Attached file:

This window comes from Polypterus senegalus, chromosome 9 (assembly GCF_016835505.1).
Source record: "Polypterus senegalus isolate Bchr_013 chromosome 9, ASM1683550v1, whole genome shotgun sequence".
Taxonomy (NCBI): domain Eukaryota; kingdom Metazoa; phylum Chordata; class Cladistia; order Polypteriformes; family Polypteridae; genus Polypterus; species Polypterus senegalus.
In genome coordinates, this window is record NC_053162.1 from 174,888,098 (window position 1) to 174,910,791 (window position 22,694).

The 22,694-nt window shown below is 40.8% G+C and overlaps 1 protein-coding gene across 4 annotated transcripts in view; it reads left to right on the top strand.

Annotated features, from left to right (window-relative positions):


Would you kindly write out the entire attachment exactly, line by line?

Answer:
This window comes from Polypterus senegalus, chromosome 9 (assembly GCF_016835505.1).
Source record: "Polypterus senegalus isolate Bchr_013 chromosome 9, ASM1683550v1, whole genome shotgun sequence".
Taxonomy (NCBI): domain Eukaryota; kingdom Metazoa; phylum Chordata; class Cladistia; order Polypteriformes; family Polypteridae; genus Polypterus; species Polypterus senegalus.
In genome coordinates, this window is record NC_053162.1 from 174,888,098 (window position 1) to 174,910,791 (window position 22,694).

The 22,694-nt window shown below is 40.8% G+C and overlaps 1 protein-coding gene across 4 annotated transcripts in view; it reads left to right on the top strand.

Annotated features, from left to right (window-relative positions):